It wasn't just the big things that changed after Afghanistan. There were little changes, as well.

1. Olive Branch

Pepper arrived at the house one morning to find that he was still refusing to shower—despite the fact that he sorely needed it. He'd been wearing the same grey sweatpants for at least two days straight. Even from across the room, he was almost too much to bear: sweat, fumes, alcohol. He smelled like a party in a NASCAR locker room.

"It's the soap," he told her, finally, after fifteen minutes of excuses and verbal sparring that left Pepper feeling slightly bruised. "I'm tired of it. Just get me something else—something different. Anything."

He didn't tell her that the same soap he'd been using for almost ten years, a silver nanoparticle formula which cost over $100 a bar (an extravagance that Pepper thought had to be a decimal point error when she first saw it in the household expenses), reminded him, somehow, of the bitter taste of bile in the back of his throat when he first woke up in the cave after his surgery. Even the thought made him gag.

He didn't tell Pepper these things because the fact that she didn't know about them was all that kept him sane, some days. Pepper was the only thing about the world he knew that hadn't changed, except maybe for JARVIS. He didn't want her to look at him the way Rhodey did, the way Obie did—like they were looking through him, almost. Like he was a ghost.

He had her collect all the soap in the house, and instructed her to dispose of it someplace where he wouldn't have to see it or smell it. "Just throw it in the trash," he said.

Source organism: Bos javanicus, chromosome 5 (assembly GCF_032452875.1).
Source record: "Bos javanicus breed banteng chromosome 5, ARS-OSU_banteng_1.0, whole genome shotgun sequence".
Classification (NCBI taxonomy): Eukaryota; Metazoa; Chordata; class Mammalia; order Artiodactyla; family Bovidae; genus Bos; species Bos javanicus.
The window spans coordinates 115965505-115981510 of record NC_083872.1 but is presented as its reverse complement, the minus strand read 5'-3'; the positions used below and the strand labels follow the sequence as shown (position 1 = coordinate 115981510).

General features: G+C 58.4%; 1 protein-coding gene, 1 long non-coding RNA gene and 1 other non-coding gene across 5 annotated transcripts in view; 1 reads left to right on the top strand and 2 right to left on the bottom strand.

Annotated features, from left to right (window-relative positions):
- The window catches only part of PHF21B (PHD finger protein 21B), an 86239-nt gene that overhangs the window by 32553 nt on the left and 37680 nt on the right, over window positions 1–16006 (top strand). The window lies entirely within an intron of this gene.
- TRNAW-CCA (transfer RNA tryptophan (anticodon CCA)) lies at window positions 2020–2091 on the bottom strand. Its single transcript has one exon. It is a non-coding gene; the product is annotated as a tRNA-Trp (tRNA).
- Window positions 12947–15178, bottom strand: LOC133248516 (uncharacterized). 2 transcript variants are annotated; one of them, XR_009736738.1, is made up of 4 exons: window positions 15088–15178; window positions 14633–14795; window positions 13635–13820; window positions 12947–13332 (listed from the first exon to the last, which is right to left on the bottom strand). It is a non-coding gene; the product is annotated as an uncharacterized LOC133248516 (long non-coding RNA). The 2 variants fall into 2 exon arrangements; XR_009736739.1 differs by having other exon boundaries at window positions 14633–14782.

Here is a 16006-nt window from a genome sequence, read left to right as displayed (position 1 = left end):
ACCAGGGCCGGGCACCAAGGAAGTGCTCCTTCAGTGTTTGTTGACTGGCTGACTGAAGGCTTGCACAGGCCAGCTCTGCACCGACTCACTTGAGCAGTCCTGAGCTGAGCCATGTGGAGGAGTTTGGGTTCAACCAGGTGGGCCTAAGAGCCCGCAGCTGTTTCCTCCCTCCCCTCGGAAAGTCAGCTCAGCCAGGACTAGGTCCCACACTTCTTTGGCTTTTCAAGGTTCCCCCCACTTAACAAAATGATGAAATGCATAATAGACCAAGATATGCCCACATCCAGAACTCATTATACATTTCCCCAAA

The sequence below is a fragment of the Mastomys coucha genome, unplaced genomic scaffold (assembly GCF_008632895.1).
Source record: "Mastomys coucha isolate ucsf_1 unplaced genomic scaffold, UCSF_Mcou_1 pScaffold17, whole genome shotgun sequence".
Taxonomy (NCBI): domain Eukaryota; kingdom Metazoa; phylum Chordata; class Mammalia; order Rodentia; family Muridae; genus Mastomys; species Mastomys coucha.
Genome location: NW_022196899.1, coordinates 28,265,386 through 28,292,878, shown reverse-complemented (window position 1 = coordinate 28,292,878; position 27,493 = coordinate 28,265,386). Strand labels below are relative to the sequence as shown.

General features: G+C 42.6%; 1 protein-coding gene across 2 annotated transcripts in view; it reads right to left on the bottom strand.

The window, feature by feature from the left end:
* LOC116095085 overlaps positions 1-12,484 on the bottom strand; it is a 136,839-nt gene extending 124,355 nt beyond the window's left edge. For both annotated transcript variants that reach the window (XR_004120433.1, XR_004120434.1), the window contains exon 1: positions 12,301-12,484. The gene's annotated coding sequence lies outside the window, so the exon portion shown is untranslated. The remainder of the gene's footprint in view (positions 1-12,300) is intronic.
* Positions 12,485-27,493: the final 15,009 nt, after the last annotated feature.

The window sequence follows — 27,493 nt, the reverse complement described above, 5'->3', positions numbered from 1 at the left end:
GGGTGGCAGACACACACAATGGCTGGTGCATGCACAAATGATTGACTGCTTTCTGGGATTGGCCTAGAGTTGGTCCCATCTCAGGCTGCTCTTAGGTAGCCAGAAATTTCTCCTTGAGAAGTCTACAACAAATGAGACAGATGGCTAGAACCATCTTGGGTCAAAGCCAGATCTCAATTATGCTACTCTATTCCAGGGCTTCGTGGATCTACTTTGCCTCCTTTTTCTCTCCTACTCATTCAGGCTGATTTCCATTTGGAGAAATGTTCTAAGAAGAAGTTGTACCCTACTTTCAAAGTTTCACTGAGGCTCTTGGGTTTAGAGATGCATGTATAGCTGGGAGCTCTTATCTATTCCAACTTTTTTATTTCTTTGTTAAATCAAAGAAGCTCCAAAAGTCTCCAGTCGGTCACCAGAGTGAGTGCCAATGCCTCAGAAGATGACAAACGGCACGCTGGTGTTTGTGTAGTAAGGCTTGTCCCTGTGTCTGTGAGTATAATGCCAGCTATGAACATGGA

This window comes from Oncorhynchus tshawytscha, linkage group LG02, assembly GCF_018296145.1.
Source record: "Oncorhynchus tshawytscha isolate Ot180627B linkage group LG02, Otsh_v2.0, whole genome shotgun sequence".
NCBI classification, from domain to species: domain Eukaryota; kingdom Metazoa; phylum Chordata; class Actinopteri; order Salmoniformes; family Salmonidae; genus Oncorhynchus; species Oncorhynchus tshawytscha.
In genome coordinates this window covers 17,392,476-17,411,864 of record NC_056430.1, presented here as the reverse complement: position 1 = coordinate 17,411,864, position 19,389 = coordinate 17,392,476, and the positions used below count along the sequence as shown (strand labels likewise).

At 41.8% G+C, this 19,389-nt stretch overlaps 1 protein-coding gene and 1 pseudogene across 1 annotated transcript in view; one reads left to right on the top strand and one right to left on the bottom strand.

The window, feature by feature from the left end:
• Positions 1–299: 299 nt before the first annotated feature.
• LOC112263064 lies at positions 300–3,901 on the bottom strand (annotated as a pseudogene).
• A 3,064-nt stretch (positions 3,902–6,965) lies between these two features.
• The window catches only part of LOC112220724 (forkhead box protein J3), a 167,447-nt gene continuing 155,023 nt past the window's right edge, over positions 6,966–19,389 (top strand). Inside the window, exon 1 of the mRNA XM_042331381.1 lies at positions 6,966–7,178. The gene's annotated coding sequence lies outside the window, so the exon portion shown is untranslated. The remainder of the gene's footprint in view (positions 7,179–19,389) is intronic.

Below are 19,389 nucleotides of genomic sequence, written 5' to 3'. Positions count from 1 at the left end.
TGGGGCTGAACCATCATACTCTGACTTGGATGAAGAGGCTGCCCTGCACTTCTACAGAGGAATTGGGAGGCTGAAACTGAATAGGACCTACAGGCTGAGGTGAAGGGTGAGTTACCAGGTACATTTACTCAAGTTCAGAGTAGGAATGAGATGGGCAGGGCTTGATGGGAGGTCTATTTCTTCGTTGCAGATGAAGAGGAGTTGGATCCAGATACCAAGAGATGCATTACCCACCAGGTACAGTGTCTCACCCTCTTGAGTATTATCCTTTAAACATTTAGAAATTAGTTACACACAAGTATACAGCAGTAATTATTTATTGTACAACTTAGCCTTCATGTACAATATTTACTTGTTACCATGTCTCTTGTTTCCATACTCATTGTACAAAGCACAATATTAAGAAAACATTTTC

He could see it in the slight crease of her brow: the extravagance, the sheer waste, went against every fibre of Pepper's economical being. He suspected—correctly—that she was calculating the expense in her head at that very moment: $125 for a 120-gram bar of soap was $473.50 a pound. $1,041.67 a kilogram, if you preferred the metric system, which she knew Tony did.

"Maybe you can sell it on eBay," he told her, sounding almost like his old insouciant self. "I'm sure there's someone out there who would pay top dollar for anything that's been rubbed all over my body. Don't you think?" His grin was slightly too wide, clownish.

"Probably. There's a sucker born every minute," she replied archly, and slipped out the door without further comment.

Pepper went to three different stores before she found something suitable, something that smelled like Tony to her. The scent was rich, complex, slightly heady, but not completely overpowering. She thought it would go well with his aftershave—although he might decide to throw that out next, who knew?

The ingredients were mandarin oil, vine leaves, bergamot, and olives. He wouldn't care about that, of course, but Pepper did—she figured it would be nice to have something natural, when he was surrounded by so much artificiality. Bergamot was supposed to be good for soothing anxiety and panic attacks. The olives didn't have any personal significance, at the time.